The atmosphere might have been light and chatty when a dozen women joined a 'chat and create' session in Tamworth on Tuesday, November 21, but the messaging was serious, focused on agricultural workplace safety requirements.
SafeWork NSW regional workplace health and safety (WHS) manager, Krystal Carter, said the Rural Adversity Mental Health Program (RAMHP) and Rural Women's Network were co-hosts for the event, which drew attendees from Tamworth, Gunnedah and Glen Innes from a variety of farming backgrounds to discuss a serious topic in a relaxed environment.
Mrs Carter said the day was all about what it meant to be safe on farms.
"We discussed safety issues specific to farming and agricultural businesses, along with what resources and services are relevant for farming families in the area of mental health and wellbeing," she said.
"We know women are business owners, operators and leaders, and they play a key role in the family environment when it comes to making sure their farm is safe.
"Many farms are family farms but also working farms that are workplaces with safety obligations that must be met."
Mrs Cater said it was no coincidence SafeWork NSW's partners in the event were RWN and RAMPH.
"We all have a shared goal of supporting regional women and regional women in business, in mental health support and ensuring access to services - all are key priorities for us all," she said.
The timing of the 'chat and create' session was also targeted, as the sector prepares for the summer and Christmas.
"Farms are great places to visit but there are also hazards - we need to keep children off adult-sized quad bikes, make sure people wear a helmet on quad bikes and side- by-sides, secure plant and equipment, and prepare a seasonally safety plan and ensure your visitors know and follow the farm safety rules," Mrs Carter said.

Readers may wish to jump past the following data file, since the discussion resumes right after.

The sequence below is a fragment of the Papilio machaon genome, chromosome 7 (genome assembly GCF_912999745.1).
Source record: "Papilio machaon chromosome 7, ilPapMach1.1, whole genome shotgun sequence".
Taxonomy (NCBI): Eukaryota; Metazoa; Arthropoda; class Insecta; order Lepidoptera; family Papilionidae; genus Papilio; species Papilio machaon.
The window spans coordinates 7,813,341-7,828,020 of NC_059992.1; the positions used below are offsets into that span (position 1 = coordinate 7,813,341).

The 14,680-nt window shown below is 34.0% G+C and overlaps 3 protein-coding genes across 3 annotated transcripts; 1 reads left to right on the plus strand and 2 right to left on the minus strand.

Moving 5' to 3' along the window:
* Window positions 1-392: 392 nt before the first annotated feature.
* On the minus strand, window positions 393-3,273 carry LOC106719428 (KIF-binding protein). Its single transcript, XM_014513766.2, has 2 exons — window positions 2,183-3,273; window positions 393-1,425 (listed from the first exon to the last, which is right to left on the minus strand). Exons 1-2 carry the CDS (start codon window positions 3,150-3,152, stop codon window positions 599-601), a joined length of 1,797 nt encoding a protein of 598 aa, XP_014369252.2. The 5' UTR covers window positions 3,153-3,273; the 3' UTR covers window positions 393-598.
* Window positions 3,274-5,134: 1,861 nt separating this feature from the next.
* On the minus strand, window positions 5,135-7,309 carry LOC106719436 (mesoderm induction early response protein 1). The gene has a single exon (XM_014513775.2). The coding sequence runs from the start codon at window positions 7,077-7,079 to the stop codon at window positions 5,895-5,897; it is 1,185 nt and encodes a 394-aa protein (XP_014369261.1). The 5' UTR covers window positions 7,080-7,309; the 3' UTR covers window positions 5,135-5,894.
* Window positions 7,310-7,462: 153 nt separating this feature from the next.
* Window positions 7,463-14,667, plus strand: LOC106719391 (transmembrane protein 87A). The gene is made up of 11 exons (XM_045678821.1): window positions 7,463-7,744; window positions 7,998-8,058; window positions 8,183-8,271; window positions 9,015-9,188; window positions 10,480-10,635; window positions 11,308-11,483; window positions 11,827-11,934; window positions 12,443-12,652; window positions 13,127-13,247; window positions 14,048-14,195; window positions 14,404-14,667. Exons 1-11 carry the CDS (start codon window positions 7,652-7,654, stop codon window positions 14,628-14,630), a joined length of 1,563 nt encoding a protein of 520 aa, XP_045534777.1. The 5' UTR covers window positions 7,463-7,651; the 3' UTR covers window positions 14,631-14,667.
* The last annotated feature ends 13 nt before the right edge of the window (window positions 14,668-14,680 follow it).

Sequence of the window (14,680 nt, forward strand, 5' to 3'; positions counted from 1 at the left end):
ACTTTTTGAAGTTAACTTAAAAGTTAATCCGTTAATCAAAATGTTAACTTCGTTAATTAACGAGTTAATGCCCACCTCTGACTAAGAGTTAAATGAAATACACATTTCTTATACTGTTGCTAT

Apart from working on their masterpieces of Buttercup the cow, Mrs Carter said the women taking part in the session were keen to find out about safety and mental health initiatives and other related services which were available to them in a relaxed environment.
"We want them to take away key safety messages, such as who is Safework NSW, what our role is and how we can support them towards a safe farm environment," she said.
There were some audible gasps from the audience when Mrs Carter and her colleague and local SafeWork NSW inspector Jodie Toole explained statistics which showed the agricultural sector was the leading sector for deaths - even higher than construction.
Mrs Toole said one in five worker fatalities in NSW was a farmer.
"Sadly, this statistic is not decreasing, so today was a really good opportunity to get our safety messaging out to farm women," she said.
Mrs Toole said in the past 18 months statistics had shown, most fatalities had tended to involve men over the age of 50, but sadly, children and young workers were also accounting for some of those stats.
The Tamworth session was SafeWork NSW's second 'chat and create' session, and followed a pilot session in Orange earlier this year which Mrs Carter said received "really great feedback".
"It's hard for women to get away from their farms - we know there may be potential clashes with issues like harvest being in full swing - so it's great to see such a turn out at this time," Mrs Carter said.
"We hope by raising these issues with farm women, they will go home and share this information at the dinner able tonight and through their local networks to spread the word around.
"Women are often the head and shoulders of a farm business, working in the background putting safety plans together, doing the book keeping, ensuring things are in order.
"Our message to them is SafeWork NSW can go out to a farm and show you ways to improve safety on your farm."
Mrs Carter said SafeWork NSW hoped to run more events like the Tamworth 'chat and create' session in the new year.